There is enormous anxiety here in Georgia among Republicans that Donald Trump will start to attack not just Brian Kemp but also Georgia's election apparatus and have a replay of the 2021 runoffs here in Georgia when two Republican senators lost their seats when those Trump candidates and the Trump voters rather stayed home and didn't back those two Republican senators. So the Kemp camp is trying to find ways to avoid a replay of that, but it seems that Donald Trump is now quite ready to have a truce with Brian Kemp just yet.

KEILAR: OK, it is kind of puzzling, though, Patricia, that Kemp wants this considering Trump is facing a criminal probe in Georgia. He's still insulting Kemp, and he's obviously still lying at this point about primary fraud, potential primary fraud.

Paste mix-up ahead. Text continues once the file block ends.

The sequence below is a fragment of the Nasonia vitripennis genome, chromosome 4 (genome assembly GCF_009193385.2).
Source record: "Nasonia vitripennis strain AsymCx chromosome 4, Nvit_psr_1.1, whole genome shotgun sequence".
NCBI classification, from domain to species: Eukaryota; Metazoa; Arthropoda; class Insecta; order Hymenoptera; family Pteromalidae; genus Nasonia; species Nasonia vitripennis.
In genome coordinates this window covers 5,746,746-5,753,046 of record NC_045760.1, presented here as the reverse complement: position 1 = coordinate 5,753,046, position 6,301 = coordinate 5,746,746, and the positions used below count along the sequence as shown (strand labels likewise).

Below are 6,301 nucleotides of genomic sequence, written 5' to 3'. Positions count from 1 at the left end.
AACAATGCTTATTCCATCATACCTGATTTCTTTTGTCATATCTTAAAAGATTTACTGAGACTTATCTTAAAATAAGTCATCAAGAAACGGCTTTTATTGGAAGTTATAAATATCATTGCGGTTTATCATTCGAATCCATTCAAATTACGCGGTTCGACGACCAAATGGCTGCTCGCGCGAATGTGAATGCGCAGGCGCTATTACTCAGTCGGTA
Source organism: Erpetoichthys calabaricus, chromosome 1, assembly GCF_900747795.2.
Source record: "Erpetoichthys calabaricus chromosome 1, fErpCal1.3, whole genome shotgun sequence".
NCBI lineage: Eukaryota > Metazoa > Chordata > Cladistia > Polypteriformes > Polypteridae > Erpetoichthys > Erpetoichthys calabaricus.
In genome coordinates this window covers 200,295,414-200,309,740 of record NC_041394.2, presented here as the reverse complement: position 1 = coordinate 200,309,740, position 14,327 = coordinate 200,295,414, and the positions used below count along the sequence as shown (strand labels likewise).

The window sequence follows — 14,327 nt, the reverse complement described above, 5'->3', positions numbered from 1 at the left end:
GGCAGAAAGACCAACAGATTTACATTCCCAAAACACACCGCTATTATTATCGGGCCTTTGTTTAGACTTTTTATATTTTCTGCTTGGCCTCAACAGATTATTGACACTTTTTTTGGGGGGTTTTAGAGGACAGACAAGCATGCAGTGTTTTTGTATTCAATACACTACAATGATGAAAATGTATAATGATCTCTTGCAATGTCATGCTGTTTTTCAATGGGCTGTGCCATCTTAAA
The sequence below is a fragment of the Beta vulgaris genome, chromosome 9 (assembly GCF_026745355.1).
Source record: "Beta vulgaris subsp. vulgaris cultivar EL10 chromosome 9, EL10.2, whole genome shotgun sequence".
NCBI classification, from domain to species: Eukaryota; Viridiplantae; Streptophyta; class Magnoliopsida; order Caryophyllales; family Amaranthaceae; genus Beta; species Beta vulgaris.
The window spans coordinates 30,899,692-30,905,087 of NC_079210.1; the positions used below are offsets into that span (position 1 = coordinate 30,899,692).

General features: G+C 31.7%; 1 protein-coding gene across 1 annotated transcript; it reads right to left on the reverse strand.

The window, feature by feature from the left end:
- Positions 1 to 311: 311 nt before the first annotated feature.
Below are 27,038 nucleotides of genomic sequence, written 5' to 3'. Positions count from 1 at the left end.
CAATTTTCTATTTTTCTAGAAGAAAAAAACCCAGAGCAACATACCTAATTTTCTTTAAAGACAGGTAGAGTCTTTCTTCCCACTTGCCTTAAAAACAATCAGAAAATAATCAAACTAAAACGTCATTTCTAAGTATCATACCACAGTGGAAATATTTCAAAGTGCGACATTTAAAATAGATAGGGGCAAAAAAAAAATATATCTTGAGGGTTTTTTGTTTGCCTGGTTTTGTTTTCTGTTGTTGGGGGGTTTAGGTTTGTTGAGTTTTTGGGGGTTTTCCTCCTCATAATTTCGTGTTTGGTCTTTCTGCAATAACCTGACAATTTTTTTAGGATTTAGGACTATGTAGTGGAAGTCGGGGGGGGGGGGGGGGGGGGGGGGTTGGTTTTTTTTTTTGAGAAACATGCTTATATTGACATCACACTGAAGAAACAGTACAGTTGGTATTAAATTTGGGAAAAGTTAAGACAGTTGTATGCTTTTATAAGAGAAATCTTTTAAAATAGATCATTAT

MURPHY: Yes, they don't really necessarily want any sort of an endorsement from Donald Trump. They don't expect an endorsement from Donald Trump and don't even know that that would help in the general election, but they do want Donald Trump essentially off the stage. They don't want him out in Georgia, coming to Georgia, attacking Brian Kemp from a rally stage, which is exactly what he's done earlier this year. He came to Georgia and said that Stacey Abrams would be a better governor than Brian Kemp.

And so, for those Republican voters who still like Donald Trump, still listen to him even if they're not the majority of Republican voters here in the state, Brian Kemp needs their support and doesn't need Donald Trump trashing him here in the state and trashing especially the elections and continuing to sew doubt in the elections and convincing those Republican voters to stay home. Brian Kemp can't afford that, and his allies understand that.

KEILAR: We've seen what happens, and if how effective Donald Trump can be in convincing Republican voters to stay home in Georgia and the impact certainly that it can have. Patricia, thanks for sharing your reporting. We appreciate it.